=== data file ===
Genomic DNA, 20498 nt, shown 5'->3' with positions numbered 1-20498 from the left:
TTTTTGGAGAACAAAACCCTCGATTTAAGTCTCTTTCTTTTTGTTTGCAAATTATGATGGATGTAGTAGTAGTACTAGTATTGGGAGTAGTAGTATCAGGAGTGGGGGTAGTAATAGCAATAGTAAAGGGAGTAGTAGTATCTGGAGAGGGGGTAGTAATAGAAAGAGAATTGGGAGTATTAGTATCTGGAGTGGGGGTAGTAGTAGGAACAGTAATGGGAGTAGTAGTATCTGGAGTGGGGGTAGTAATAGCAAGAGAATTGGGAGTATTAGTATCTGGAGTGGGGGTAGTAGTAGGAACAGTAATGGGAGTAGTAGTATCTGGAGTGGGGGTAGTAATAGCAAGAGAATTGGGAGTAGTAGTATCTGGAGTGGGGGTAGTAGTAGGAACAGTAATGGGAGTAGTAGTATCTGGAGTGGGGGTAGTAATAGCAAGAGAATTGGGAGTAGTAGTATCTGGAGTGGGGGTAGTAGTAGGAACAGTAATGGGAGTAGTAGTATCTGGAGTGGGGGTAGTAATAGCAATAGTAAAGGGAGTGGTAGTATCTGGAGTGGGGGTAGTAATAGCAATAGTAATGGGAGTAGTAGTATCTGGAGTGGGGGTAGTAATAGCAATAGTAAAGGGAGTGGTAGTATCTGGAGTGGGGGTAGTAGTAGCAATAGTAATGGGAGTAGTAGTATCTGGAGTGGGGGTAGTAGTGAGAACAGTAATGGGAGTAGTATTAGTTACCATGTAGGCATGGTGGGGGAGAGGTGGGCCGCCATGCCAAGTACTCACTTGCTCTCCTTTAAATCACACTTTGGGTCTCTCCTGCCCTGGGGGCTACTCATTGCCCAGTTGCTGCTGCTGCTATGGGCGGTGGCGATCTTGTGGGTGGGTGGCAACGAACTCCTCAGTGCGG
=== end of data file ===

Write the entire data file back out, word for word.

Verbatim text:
Genomic DNA, 20498 nt, shown 5'->3' with positions numbered 1-20498 from the left:
TTTTTGGAGAACAAAACCCTCGATTTAAGTCTCTTTCTTTTTGTTTGCAAATTATGATGGATGTAGTAGTAGTACTAGTATTGGGAGTAGTAGTATCAGGAGTGGGGGTAGTAATAGCAATAGTAAAGGGAGTAGTAGTATCTGGAGAGGGGGTAGTAATAGAAAGAGAATTGGGAGTATTAGTATCTGGAGTGGGGGTAGTAGTAGGAACAGTAATGGGAGTAGTAGTATCTGGAGTGGGGGTAGTAATAGCAAGAGAATTGGGAGTATTAGTATCTGGAGTGGGGGTAGTAGTAGGAACAGTAATGGGAGTAGTAGTATCTGGAGTGGGGGTAGTAATAGCAAGAGAATTGGGAGTAGTAGTATCTGGAGTGGGGGTAGTAGTAGGAACAGTAATGGGAGTAGTAGTATCTGGAGTGGGGGTAGTAATAGCAAGAGAATTGGGAGTAGTAGTATCTGGAGTGGGGGTAGTAGTAGGAACAGTAATGGGAGTAGTAGTATCTGGAGTGGGGGTAGTAATAGCAATAGTAAAGGGAGTGGTAGTATCTGGAGTGGGGGTAGTAATAGCAATAGTAATGGGAGTAGTAGTATCTGGAGTGGGGGTAGTAATAGCAATAGTAAAGGGAGTGGTAGTATCTGGAGTGGGGGTAGTAGTAGCAATAGTAATGGGAGTAGTAGTATCTGGAGTGGGGGTAGTAGTGAGAACAGTAATGGGAGTAGTATTAGTTACCATGTAGGCATGGTGGGGGAGAGGTGGGCCGCCATGCCAAGTACTCACTTGCTCTCCTTTAAATCACACTTTGGGTCTCTCCTGCCCTGGGGGCTACTCATTGCCCAGTTGCTGCTGCTGCTATGGGCGGTGGCGATCTTGTGGGTGGGTGGCAACGAACTCCTCAGTGCGG